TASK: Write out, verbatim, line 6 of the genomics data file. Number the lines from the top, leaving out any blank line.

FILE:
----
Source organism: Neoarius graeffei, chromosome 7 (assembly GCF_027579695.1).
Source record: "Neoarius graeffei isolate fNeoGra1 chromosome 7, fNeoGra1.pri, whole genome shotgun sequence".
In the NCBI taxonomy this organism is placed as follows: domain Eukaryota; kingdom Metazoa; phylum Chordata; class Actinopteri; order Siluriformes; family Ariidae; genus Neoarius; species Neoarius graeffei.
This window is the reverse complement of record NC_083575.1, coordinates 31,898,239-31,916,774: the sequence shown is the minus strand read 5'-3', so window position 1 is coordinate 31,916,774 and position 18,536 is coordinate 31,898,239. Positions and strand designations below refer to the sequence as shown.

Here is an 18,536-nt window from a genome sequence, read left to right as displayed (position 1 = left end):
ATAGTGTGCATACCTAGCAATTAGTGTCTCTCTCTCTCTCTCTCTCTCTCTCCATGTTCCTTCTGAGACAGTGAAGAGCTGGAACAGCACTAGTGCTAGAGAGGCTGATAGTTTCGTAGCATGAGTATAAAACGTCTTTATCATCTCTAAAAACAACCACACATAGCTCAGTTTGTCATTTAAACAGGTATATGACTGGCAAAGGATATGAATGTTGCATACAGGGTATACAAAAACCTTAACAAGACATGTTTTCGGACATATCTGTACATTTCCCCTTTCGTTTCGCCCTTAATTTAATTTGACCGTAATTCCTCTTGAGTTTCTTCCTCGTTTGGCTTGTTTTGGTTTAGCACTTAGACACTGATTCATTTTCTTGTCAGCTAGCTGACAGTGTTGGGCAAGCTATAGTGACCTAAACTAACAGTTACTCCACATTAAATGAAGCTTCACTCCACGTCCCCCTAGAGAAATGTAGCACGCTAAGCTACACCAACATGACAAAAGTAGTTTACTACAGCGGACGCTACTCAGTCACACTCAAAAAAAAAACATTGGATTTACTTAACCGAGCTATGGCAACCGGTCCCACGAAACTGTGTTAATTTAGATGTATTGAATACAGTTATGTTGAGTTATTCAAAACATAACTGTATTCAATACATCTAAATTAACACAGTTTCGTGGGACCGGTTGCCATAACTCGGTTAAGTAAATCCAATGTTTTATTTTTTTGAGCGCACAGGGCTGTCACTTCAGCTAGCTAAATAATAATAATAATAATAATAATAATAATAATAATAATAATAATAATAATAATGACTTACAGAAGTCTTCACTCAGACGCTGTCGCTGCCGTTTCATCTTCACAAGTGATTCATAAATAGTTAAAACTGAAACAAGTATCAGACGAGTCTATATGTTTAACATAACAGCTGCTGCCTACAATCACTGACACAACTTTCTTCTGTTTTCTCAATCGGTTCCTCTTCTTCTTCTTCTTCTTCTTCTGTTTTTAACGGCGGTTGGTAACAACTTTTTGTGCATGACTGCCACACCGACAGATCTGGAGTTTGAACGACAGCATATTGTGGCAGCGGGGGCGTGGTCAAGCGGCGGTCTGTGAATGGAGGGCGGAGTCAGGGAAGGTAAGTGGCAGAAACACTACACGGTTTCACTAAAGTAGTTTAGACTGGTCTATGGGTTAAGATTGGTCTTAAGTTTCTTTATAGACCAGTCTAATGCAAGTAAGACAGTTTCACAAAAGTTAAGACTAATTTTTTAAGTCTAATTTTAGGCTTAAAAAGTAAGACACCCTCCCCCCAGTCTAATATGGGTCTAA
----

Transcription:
ATAGTGTGCATACCTAGCAATTAGTGTCTCTCTCTCTCTCTCTCTCTCTCTCCATGTTCCTTCTGAGACAGTGAAGAGCTGGAACAGCACTAGTGCTAGAGAGGCTGATAGTTTCGTAGCATGAGTATAAAACGTCTTTATCATCTCTAAAAACAACCACACATAGCTCAGTTTGTCATTTAAACAGGTATATGACTGGCAAAGGATATGAATGTTGCATACAGGGTATACAAAAACCTTAACAAGACATGTTTTCGGACATATCTGTACATTTCCCCTTTCGTTTCGCCCTTAATTTAATTTGACCGTAATTCCTCTTGAGTTTCTTCCTCGTTTGGCTTGTTTTGGTTTAGCACTTAGACACTGATTCATTTTCTTGTCAGCTAGCTGACAGTGTTGGGCAAGCTATAGTGACCTAAACTAACAGTTACTCCACATTAAATGAAGCTTCACTCCACGTCCCCCTAGAGAAATGTAGCACGCTAAGCTACACCAACATGACAAAAGTAGTTTACTACAGCGGACGCTACTCAGTCACACTCAAAAAAAAAACATTGGATTTACTTAACCGAGCTATGGCAACCGGTCCCACGAAACTGTGTTAATTTAGATGTATTGAATACAGTTATGTTGAGTTATTCAAAACATAACTGTATTCAATACATCTAAATTAACACAGTTTCGTGGGACCGGTTGCCATAACTCGGTTAAGTAAATCCAATGTTTTATTTTTTTGAGCGCACAGGGCTGTCACTTCAGCTAGCTAAATAATAATAATAATAATAATAATAATAATAATAATAATAATAATAATAATAATGACTTACAGAAGTCTTCACTCAGACGCTGTCGCTGCCGTTTCATCTTCACAAGTGATTCATAAATAGTTAAAACTGAAACAAGTATCAGACGAGTCTATATGTTTAACATAACAGCTGCTGCCTACAATCACTGACACAACTTTCTTCTGTTTTCTCAATCGGTTCCTCTTCTTCTTCTTCTTCTTCTTCTGTTTTTAACGGCGGTTGGTAACAACTTTTTGTGCATGACTGCCACACCGACAGATCTGGAGTTTGAACGACAGCATATTGTGGCAGCGGGGGCGTGGTCAAGCGGCGGTCTGTGAATGGAGGGCGGAGTCAGGGAAGGTAAGTGGCAGAAACACTACACGGTTTCACTAAAGTAGTTTAGACTGGTCTATGGGTTAAGATTGGTCTTAAGTTTCTTTATAGACCAGTCTAATGCAAGTAAGACAGTTTCACAAAAGTTAAGACTAATTTTTTAAGTCTAATTTTAGGCTTAAAAAGTAAGACACCCTCCCCCCAGTCTAATATGGGTCTAA